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Potentiometer Problem

  1. Nov 29, 2013 #1
    Hi, I have a question which goes like this:
    There is a potentiometer consisting of a 2.0V driver cell, slide wire and galvanometer with a 2.0kΩ series resistor used to find the emf of a Daniel cell. The emf of the Daniel cell is found to be 1.08 V.

    Now, approximately what current flows through the galvanometer if the protective resistor is in use and the sliding contact is moved to
    (i) one end
    (ii) the other end
    of the slide wire?
    (The resistances of the galvanometer and of the cells may be neglected)

    The answers my teacher gave me are
    (i) I=V/R
    =1.08/2000
    = 0.54 A
    (ii) I=(E-V)/R
    =(2.0-1.08)/2000
    =0.46x10^3 A

    My problem is that I don't understand why in (i), current=(voltage of Daniel cell)/(resistance of the protective resistor) and in (ii) the similar doubt. Can anyone explain to me? Thanks in advance! :smile:
     
  2. jcsd
  3. Nov 29, 2013 #2
    In the first instance the galvanometer is connected back to the Daniel cell. So its emf determines the current through the galvanometer. In the second instance the two emfs oppose each other so their difference determines the driving voltage for the current through the galvanometer. Best to make a drawing with the sliding contact first on the same side as the Daniel cell and then another drawing with the sliding contact at the other end of the wire.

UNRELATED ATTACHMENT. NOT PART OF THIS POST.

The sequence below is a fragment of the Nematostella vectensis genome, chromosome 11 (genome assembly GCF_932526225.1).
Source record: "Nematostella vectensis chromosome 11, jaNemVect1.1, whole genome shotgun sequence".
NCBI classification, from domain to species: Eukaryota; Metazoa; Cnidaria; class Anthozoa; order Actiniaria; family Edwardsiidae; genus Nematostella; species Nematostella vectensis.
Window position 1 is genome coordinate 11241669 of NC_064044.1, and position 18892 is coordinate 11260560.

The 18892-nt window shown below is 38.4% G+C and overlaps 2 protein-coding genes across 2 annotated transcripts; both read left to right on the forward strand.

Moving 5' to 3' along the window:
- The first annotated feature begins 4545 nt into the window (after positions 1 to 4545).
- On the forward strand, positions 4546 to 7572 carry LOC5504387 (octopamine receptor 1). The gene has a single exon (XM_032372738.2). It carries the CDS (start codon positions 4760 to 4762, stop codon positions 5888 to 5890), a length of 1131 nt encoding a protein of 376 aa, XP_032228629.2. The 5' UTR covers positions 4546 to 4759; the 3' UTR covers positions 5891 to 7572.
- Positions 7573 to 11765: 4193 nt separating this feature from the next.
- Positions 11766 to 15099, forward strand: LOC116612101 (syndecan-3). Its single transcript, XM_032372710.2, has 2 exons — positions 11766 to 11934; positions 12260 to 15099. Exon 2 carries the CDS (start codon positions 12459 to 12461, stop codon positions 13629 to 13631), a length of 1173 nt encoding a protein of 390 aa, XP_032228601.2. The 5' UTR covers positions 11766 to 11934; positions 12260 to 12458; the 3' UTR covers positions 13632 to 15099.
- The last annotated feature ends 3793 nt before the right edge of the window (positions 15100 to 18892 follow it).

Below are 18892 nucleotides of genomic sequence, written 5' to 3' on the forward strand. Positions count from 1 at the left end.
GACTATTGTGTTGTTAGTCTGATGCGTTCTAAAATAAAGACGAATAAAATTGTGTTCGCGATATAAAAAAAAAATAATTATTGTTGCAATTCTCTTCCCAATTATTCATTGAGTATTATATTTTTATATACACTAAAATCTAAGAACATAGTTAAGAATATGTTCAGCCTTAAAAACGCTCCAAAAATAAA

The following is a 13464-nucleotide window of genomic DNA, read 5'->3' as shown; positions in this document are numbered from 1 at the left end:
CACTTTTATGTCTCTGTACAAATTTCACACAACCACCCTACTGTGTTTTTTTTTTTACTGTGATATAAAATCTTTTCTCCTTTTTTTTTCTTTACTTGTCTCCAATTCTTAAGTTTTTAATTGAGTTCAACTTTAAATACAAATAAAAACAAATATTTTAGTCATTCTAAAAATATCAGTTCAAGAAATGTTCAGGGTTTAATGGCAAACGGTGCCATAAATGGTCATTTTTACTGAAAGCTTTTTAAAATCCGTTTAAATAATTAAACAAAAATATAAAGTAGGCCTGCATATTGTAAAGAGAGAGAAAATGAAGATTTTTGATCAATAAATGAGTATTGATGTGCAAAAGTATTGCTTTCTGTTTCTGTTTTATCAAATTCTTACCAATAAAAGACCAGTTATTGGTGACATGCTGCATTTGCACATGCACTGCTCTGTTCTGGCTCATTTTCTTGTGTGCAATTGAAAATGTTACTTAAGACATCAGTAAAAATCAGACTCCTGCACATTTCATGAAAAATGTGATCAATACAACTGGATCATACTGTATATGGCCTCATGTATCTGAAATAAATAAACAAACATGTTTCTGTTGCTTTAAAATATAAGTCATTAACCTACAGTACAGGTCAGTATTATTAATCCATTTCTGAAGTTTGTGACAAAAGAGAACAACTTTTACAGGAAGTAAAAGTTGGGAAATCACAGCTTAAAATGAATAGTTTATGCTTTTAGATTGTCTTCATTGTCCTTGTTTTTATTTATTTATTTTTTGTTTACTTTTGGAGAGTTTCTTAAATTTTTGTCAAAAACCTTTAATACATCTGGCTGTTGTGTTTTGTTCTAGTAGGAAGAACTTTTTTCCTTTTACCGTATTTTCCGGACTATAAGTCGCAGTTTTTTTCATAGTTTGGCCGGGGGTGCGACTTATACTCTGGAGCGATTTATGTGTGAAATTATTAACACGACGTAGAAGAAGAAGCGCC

4. Nov 29, 2013 #3
    ok but the thing is, isn't it that the galvanometer and the 2.0kΩ resistor are on different branches? then why does the calculation involve the 2.0kΩ resistance?
     
  5. Nov 29, 2013 #4

    NascentOxygen

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    Staff: Mentor

    Please attach a neat schematic of the circuit you are discussing.
     
  6. Dec 2, 2013 #5
    Galvanometer protection

    This is for the 2nd case. The two cells oppose each other. The difference in their emfs will drive the current.
     

    Attached Files:

  7. Dec 2, 2013 #6

    NascentOxygen

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    Staff: Mentor

    It was cheah10 who I was asking to post his schematic.
     
  8. Dec 2, 2013 #7
    I got that yes, but I don't think the student knows what the circuit looks like. I was trying to make the knowledge step smaller. It seems the students needs more help than in the past.
     
  9. Dec 4, 2013 #8

    NascentOxygen

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    Staff: Mentor

    By being encouraged to come up with the circuit it is quite likely the OP would have discovered he could answer his own question after all. If spoonfed, s/he is deprived of that valuable learning opportunity.

    Quite possibly they were hoping to arrive at the answer without even drawing a schematic.
     
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